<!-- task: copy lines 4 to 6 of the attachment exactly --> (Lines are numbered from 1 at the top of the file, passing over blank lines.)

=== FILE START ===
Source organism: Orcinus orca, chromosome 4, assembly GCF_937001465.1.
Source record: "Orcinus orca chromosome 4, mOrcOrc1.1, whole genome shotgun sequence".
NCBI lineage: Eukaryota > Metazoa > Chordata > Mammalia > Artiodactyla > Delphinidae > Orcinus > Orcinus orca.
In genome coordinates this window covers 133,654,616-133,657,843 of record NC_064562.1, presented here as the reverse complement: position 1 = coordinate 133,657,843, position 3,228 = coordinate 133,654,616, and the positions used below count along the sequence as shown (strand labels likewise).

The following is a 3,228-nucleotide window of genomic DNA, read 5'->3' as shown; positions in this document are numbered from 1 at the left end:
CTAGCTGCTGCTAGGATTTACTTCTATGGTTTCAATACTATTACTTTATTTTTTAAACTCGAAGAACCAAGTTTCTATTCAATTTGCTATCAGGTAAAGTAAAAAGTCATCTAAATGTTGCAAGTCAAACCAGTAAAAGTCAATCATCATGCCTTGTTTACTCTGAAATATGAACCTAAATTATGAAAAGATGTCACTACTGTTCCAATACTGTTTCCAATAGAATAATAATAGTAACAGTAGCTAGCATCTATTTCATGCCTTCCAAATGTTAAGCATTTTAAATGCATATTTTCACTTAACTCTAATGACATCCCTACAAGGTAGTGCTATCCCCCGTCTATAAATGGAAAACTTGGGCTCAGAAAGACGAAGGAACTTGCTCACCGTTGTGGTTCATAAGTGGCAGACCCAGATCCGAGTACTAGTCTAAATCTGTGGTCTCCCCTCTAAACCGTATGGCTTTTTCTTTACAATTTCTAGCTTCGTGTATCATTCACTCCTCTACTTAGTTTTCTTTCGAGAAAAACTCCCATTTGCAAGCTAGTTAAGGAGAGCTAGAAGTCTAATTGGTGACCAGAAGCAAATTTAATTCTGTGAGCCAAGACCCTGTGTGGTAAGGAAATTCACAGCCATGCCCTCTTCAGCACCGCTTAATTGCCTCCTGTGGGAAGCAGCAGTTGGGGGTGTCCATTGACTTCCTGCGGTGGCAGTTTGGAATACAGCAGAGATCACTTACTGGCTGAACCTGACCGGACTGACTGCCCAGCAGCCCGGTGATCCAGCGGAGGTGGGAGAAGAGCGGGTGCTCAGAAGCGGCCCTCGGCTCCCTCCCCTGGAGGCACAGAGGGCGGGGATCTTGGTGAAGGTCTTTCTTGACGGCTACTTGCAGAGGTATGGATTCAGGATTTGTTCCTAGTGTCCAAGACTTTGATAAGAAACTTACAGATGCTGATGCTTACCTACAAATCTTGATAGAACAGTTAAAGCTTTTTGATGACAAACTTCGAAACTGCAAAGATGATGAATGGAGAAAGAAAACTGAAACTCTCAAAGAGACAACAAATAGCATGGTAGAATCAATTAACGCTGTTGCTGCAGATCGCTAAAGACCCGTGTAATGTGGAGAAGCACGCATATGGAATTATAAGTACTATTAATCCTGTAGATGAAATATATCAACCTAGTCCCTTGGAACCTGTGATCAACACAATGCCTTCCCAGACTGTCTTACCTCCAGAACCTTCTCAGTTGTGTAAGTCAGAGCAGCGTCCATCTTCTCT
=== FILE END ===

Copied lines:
In genome coordinates this window covers 133,654,616-133,657,843 of record NC_064562.1, presented here as the reverse complement: position 1 = coordinate 133,657,843, position 3,228 = coordinate 133,654,616, and the positions used below count along the sequence as shown (strand labels likewise).

The following is a 3,228-nucleotide window of genomic DNA, read 5'->3' as shown; positions in this document are numbered from 1 at the left end:
CTAGCTGCTGCTAGGATTTACTTCTATGGTTTCAATACTATTACTTTATTTTTTAAACTCGAAGAACCAAGTTTCTATTCAATTTGCTATCAGGTAAAGTAAAAAGTCATCTAAATGTTGCAAGTCAAACCAGTAAAAGTCAATCATCATGCCTTGTTTACTCTGAAATATGAACCTAAATTATGAAAAGATGTCACTACTGTTCCAATACTGTTTCCAATAGAATAATAATAGTAACAGTAGCTAGCATCTATTTCATGCCTTCCAAATGTTAAGCATTTTAAATGCATATTTTCACTTAACTCTAATGACATCCCTACAAGGTAGTGCTATCCCCCGTCTATAAATGGAAAACTTGGGCTCAGAAAGACGAAGGAACTTGCTCACCGTTGTGGTTCATAAGTGGCAGACCCAGATCCGAGTACTAGTCTAAATCTGTGGTCTCCCCTCTAAACCGTATGGCTTTTTCTTTACAATTTCTAGCTTCGTGTATCATTCACTCCTCTACTTAGTTTTCTTTCGAGAAAAACTCCCATTTGCAAGCTAGTTAAGGAGAGCTAGAAGTCTAATTGGTGACCAGAAGCAAATTTAATTCTGTGAGCCAAGACCCTGTGTGGTAAGGAAATTCACAGCCATGCCCTCTTCAGCACCGCTTAATTGCCTCCTGTGGGAAGCAGCAGTTGGGGGTGTCCATTGACTTCCTGCGGTGGCAGTTTGGAATACAGCAGAGATCACTTACTGGCTGAACCTGACCGGACTGACTGCCCAGCAGCCCGGTGATCCAGCGGAGGTGGGAGAAGAGCGGGTGCTCAGAAGCGGCCCTCGGCTCCCTCCCCTGGAGGCACAGAGGGCGGGGATCTTGGTGAAGGTCTTTCTTGACGGCTACTTGCAGAGGTATGGATTCAGGATTTGTTCCTAGTGTCCAAGACTTTGATAAGAAACTTACAGATGCTGATGCTTACCTACAAATCTTGATAGAACAGTTAAAGCTTTTTGATGACAAACTTCGAAACTGCAAAGATGATGAATGGAGAAAGAAAACTGAAACTCTCAAAGAGACAACAAATAGCATGGTAGAATCAATTAACGCTGTTGCTGCAGATCGCTAAAGACCCGTGTAATGTGGAGAAGCACGCATATGGAATTATAAGTACTATTAATCCTGTAGATGAAATATATCAACCTAGTCCCTTGGAACCTGTGATCAACACAATGCCTTCCCAGACTGTCTTACCTCCAGAACCTTCTCAGTTGTGTAAGTCAGAGCAGCGTCCATCTTCTCT